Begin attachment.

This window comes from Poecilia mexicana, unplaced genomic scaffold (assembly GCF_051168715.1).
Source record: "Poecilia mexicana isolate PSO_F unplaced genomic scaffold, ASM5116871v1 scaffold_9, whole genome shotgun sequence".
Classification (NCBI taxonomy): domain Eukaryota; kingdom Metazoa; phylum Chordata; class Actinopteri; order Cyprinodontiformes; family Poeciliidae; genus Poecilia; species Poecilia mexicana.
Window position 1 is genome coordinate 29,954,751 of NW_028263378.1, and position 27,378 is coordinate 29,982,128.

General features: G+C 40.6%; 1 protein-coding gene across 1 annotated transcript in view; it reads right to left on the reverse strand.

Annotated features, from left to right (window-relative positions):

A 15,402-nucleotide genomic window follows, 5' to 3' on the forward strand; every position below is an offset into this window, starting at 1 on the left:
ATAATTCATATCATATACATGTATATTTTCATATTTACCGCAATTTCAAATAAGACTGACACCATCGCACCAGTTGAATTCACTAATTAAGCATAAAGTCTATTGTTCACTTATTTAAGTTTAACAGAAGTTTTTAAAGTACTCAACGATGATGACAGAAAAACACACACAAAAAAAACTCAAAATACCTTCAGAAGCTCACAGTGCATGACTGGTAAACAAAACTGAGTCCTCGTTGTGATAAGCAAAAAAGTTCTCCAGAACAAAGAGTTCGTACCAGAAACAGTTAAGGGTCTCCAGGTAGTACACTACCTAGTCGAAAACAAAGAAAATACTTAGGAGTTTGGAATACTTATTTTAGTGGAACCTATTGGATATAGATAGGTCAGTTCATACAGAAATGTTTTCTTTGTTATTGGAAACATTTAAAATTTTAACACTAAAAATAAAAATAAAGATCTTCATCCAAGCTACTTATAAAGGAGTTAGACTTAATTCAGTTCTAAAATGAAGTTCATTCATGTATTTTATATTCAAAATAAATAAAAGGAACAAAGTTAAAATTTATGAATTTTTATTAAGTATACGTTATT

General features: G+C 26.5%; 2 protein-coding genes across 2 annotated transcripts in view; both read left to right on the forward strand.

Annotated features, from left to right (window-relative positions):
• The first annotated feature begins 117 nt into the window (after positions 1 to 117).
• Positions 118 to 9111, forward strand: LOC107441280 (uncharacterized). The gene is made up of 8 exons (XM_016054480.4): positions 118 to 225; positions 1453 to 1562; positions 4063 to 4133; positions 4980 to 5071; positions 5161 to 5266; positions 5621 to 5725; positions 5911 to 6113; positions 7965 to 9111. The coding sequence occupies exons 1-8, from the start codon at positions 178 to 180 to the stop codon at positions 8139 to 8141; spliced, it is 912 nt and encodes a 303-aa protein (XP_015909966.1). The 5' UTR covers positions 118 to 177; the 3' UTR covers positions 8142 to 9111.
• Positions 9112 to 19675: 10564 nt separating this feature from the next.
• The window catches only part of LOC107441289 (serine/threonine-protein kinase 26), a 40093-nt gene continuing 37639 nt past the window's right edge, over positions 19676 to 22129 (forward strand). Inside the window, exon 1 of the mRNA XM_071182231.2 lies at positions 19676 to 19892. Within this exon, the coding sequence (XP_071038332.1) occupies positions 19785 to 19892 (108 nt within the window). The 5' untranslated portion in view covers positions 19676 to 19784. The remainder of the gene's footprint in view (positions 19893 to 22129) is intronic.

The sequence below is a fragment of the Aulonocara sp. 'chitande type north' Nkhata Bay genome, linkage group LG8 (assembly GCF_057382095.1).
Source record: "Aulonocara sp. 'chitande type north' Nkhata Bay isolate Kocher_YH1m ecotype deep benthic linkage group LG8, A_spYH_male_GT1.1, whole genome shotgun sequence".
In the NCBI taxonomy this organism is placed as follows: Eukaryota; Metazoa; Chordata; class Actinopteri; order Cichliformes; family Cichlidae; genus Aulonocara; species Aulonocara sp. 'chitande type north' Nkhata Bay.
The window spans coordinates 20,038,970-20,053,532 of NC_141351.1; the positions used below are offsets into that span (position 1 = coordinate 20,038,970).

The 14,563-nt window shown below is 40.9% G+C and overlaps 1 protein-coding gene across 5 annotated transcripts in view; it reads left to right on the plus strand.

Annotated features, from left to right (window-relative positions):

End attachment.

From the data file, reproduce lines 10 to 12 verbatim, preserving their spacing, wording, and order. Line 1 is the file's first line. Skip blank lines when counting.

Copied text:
Annotated features, from left to right (window-relative positions):
• The first annotated feature begins 117 nt into the window (after positions 1 to 117).
• Positions 118 to 9111, forward strand: LOC107441280 (uncharacterized). The gene is made up of 8 exons (XM_016054480.4): positions 118 to 225; positions 1453 to 1562; positions 4063 to 4133; positions 4980 to 5071; positions 5161 to 5266; positions 5621 to 5725; positions 5911 to 6113; positions 7965 to 9111. The coding sequence occupies exons 1-8, from the start codon at positions 178 to 180 to the stop codon at positions 8139 to 8141; spliced, it is 912 nt and encodes a 303-aa protein (XP_015909966.1). The 5' UTR covers positions 118 to 177; the 3' UTR covers positions 8142 to 9111.